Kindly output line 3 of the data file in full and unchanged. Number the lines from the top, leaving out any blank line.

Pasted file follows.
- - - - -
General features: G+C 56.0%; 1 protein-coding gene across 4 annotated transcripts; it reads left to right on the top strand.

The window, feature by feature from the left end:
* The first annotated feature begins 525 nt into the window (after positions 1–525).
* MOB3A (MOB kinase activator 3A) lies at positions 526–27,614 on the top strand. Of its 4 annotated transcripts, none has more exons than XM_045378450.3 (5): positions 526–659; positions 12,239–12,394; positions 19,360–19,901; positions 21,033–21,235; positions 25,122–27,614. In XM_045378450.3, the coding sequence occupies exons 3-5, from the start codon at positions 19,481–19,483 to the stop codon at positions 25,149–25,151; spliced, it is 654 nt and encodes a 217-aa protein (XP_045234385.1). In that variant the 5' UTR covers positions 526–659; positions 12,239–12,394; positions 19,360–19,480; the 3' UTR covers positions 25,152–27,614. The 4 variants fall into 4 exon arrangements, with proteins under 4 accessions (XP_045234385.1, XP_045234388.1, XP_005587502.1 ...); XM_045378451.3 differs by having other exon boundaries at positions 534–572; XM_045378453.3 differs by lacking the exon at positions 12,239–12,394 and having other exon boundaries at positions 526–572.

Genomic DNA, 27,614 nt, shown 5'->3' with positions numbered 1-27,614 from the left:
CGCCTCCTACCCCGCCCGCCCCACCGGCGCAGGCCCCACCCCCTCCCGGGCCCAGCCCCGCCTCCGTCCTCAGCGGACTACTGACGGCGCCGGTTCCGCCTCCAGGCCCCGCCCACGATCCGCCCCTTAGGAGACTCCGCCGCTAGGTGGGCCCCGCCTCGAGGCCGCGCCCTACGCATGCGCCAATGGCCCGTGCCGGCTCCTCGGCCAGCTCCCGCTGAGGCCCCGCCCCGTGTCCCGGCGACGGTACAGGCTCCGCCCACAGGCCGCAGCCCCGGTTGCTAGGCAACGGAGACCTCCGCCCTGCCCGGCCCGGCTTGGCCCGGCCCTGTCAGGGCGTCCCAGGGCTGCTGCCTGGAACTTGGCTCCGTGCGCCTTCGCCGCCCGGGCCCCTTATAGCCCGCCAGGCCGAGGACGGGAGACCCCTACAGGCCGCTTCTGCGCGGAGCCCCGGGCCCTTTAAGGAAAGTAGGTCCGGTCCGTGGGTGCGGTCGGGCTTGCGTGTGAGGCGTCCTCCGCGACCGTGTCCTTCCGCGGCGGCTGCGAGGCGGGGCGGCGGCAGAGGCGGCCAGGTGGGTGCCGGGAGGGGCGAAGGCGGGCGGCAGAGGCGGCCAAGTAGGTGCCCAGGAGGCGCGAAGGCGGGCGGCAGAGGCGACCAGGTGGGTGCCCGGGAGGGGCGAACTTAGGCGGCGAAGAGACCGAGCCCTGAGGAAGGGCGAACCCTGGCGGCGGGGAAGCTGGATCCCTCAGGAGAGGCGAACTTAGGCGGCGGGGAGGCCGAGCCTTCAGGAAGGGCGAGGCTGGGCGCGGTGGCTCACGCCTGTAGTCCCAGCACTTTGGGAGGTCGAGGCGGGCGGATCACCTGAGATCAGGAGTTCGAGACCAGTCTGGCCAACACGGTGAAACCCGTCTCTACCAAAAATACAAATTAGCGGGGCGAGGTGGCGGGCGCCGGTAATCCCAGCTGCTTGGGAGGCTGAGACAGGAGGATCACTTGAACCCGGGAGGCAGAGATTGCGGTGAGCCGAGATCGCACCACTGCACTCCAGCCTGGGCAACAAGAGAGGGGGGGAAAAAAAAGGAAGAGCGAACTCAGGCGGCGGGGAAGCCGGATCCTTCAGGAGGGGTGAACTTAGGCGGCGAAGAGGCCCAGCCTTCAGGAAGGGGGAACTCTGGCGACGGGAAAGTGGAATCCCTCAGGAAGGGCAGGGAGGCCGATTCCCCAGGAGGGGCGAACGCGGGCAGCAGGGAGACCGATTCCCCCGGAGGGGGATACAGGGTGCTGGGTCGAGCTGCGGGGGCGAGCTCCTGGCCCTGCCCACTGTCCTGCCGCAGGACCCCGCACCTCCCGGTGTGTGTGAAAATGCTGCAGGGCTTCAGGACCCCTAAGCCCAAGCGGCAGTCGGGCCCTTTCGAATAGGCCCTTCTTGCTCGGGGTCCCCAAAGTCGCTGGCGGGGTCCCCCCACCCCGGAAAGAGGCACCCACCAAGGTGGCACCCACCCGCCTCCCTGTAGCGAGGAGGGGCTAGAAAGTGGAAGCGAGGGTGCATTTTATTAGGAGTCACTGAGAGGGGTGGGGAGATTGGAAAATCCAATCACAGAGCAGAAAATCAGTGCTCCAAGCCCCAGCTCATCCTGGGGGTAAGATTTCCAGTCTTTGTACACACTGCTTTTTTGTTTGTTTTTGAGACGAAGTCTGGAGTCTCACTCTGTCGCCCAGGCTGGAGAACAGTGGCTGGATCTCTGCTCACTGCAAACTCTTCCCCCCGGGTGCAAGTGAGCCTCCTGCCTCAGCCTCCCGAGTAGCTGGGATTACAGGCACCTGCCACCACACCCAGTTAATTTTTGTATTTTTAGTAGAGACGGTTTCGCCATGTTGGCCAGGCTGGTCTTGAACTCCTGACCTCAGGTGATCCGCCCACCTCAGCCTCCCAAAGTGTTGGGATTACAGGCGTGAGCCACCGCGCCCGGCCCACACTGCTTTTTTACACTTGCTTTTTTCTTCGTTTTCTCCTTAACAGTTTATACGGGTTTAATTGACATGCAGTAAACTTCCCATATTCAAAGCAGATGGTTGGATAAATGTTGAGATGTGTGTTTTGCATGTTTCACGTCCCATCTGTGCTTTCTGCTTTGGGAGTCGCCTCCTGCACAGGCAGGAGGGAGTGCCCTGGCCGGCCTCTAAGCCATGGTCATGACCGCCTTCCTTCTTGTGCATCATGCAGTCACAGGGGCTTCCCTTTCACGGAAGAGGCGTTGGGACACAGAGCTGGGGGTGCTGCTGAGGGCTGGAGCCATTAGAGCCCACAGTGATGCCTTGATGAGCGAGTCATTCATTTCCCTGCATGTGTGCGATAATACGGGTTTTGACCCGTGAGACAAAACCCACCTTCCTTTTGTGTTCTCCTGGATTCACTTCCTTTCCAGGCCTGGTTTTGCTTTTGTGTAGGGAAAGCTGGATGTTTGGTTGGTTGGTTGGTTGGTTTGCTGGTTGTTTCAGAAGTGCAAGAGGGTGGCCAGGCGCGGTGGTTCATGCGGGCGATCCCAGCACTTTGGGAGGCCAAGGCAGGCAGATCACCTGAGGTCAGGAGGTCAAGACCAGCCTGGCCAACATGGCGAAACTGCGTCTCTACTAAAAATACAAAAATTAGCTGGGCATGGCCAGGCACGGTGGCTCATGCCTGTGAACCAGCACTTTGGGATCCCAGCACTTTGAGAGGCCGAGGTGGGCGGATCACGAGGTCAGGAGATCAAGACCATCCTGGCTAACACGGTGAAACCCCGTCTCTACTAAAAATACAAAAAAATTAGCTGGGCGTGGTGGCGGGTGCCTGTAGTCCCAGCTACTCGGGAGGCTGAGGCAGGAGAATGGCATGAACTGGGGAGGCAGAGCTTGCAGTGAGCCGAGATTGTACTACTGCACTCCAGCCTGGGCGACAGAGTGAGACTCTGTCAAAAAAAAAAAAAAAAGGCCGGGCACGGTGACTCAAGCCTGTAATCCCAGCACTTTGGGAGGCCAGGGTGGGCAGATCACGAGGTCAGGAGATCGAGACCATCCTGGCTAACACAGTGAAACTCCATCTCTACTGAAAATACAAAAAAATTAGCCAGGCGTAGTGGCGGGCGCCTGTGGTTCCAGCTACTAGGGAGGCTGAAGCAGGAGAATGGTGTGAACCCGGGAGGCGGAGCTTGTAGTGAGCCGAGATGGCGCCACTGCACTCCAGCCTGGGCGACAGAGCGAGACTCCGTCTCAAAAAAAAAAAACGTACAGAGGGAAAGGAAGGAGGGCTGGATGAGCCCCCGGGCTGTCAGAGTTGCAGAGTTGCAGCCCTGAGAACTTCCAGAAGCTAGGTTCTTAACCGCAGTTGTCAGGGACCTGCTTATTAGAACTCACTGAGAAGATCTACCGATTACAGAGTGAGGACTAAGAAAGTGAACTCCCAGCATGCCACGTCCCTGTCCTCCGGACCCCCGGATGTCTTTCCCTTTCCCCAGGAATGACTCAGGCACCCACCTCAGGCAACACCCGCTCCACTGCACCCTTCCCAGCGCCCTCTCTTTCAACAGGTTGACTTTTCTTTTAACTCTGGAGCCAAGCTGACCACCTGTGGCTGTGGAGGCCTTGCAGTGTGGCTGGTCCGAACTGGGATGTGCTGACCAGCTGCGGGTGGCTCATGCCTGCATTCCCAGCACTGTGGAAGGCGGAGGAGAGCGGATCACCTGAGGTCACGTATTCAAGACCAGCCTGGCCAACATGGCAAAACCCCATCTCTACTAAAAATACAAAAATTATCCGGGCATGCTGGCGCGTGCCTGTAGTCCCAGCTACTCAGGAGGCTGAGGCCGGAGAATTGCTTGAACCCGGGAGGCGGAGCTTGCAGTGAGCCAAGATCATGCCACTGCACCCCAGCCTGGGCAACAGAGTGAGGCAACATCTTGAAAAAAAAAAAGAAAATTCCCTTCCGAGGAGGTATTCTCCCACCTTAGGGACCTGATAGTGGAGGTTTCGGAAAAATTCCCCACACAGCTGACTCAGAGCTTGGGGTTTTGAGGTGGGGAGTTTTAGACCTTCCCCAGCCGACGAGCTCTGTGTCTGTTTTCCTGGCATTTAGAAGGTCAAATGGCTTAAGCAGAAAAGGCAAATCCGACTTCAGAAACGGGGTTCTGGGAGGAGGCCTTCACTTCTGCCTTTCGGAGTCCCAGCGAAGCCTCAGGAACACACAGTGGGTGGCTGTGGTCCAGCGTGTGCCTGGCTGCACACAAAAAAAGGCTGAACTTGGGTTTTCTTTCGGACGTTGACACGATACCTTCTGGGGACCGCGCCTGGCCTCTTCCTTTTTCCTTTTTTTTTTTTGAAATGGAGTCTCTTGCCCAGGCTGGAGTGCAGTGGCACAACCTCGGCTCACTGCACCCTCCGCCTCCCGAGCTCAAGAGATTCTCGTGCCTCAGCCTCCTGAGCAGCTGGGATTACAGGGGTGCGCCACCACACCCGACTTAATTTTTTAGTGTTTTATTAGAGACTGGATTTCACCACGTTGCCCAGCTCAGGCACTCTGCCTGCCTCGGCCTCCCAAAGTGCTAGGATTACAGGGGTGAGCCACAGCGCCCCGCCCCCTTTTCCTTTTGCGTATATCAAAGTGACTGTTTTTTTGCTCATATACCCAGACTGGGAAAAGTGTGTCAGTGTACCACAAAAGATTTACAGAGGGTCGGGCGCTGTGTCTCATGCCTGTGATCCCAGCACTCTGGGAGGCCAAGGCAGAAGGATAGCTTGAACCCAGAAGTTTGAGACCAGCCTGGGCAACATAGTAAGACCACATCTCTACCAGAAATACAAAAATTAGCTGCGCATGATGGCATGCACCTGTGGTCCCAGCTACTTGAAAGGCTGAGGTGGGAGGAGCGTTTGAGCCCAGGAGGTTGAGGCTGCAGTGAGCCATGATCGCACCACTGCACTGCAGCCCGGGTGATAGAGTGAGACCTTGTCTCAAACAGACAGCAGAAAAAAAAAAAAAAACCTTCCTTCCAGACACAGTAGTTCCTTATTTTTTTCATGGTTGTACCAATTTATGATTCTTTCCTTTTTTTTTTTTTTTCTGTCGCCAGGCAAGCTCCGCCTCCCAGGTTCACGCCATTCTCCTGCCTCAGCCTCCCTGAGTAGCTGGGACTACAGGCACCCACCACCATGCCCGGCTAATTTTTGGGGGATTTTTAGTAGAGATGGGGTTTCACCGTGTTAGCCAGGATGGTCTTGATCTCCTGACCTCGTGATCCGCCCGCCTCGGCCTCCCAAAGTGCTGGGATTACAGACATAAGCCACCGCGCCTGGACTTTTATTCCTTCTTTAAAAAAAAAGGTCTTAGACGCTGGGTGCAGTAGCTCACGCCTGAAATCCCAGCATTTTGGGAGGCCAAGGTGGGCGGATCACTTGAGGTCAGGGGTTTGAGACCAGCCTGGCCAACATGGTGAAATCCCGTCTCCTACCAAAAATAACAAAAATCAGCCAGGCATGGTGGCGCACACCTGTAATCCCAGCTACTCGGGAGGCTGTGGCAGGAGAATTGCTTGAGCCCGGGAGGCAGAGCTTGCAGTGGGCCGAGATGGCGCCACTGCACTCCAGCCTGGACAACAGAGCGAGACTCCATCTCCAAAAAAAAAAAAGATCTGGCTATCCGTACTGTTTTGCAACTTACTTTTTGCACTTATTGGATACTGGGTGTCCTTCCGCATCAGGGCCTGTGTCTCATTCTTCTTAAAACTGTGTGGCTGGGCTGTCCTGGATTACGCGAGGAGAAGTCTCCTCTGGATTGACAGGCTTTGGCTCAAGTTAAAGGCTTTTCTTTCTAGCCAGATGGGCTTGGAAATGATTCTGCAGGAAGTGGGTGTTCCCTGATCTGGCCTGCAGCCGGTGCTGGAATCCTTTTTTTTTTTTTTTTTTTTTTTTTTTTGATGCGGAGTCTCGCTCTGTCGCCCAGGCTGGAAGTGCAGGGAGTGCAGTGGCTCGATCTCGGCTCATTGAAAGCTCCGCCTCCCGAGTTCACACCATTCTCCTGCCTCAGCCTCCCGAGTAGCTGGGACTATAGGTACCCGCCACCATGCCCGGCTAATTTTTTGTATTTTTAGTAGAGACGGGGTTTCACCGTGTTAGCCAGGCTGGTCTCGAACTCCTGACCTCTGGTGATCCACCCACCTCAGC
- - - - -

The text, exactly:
* The first annotated feature begins 525 nt into the window (after positions 1–525).